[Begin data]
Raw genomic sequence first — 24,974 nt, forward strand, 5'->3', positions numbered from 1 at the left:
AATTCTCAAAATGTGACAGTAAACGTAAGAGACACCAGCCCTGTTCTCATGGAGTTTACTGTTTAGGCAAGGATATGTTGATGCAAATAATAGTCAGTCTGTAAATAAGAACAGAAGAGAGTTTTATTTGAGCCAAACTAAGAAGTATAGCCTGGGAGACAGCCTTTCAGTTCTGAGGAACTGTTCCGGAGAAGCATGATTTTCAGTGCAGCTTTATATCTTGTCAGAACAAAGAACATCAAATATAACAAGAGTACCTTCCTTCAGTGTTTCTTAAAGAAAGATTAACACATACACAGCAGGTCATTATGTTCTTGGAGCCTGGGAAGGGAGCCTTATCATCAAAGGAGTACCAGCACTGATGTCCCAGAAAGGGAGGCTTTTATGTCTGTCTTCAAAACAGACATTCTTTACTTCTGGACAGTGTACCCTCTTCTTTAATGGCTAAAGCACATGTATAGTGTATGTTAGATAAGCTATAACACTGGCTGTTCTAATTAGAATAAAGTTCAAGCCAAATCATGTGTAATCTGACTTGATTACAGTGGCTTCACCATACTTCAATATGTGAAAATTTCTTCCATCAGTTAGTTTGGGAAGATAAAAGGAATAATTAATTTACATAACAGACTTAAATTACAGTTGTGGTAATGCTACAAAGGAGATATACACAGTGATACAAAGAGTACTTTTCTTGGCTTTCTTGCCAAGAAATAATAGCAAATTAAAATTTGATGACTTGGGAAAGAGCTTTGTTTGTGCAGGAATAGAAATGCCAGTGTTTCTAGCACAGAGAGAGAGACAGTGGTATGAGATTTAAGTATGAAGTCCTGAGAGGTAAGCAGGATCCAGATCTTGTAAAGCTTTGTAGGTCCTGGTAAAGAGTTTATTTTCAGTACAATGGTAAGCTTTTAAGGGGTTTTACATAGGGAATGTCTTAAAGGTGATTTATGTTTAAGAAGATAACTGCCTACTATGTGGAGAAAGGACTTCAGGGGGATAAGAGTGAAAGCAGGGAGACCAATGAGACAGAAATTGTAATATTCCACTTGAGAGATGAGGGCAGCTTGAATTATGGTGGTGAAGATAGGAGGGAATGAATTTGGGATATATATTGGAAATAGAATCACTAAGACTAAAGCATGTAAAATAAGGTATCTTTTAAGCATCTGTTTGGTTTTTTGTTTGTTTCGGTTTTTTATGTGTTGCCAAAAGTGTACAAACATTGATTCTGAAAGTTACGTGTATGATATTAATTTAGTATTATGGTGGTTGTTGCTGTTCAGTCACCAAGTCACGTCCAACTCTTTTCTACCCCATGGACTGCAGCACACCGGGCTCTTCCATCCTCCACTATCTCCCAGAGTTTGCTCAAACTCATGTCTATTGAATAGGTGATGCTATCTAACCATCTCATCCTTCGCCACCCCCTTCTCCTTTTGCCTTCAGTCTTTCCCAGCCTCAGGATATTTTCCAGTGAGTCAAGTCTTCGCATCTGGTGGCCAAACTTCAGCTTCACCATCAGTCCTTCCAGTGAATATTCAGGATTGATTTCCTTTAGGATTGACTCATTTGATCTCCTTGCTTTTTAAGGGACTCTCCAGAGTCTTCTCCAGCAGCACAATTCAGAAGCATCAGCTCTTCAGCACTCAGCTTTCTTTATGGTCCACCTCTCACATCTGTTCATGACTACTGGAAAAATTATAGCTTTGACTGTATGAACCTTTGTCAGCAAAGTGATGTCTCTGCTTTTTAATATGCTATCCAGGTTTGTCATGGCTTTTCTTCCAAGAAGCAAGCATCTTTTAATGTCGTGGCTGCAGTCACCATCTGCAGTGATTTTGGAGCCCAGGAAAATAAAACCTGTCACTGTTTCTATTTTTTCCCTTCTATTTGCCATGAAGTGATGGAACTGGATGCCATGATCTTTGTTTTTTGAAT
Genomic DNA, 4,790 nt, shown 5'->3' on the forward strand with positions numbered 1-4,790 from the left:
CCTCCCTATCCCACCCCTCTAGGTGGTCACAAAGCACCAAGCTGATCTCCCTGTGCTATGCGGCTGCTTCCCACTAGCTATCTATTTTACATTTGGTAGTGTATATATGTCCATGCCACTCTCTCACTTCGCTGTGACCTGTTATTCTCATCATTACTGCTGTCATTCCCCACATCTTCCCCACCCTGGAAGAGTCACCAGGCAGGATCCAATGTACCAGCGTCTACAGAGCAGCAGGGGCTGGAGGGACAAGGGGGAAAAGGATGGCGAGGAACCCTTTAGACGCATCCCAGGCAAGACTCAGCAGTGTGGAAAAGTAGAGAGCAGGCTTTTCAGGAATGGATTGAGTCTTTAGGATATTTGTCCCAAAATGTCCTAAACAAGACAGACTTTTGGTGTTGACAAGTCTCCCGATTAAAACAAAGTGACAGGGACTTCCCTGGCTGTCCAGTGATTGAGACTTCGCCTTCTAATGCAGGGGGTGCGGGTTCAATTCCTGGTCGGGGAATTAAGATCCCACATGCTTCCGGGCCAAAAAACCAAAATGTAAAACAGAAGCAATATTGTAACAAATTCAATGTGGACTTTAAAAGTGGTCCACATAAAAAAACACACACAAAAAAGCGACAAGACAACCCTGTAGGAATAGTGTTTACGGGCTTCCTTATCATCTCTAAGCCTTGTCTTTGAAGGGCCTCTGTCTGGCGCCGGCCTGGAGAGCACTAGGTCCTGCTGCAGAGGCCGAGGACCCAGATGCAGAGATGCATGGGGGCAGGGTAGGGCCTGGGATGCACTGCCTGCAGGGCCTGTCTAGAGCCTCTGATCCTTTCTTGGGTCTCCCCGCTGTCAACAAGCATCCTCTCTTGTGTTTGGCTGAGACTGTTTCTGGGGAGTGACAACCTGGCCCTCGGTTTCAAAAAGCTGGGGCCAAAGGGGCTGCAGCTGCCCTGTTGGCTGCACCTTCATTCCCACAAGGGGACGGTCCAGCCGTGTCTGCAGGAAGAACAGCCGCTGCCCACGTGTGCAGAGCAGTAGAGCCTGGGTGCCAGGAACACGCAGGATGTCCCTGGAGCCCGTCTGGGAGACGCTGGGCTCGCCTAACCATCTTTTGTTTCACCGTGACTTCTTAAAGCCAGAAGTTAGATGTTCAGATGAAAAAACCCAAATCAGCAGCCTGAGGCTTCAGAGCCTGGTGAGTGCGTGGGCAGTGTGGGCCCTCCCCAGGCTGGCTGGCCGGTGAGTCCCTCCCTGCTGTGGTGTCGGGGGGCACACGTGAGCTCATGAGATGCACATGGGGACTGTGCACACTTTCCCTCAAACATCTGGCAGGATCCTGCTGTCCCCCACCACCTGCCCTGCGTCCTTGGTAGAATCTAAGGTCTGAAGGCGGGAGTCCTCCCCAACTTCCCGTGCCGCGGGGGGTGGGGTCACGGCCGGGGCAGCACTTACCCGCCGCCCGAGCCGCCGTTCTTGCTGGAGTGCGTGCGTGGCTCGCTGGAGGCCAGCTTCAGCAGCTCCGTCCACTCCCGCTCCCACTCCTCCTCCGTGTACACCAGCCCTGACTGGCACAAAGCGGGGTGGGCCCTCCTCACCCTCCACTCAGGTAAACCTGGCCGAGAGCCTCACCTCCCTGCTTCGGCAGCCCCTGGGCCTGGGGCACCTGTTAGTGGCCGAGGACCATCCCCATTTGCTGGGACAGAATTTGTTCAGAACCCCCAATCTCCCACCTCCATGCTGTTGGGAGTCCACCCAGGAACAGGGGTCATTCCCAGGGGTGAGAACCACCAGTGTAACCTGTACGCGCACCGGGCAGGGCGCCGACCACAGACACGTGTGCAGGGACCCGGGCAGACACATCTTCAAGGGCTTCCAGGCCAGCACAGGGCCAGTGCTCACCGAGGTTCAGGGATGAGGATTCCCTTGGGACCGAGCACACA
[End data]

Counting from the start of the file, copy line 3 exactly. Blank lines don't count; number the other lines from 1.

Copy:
Genomic DNA, 4,790 nt, shown 5'->3' on the forward strand with positions numbered 1-4,790 from the left: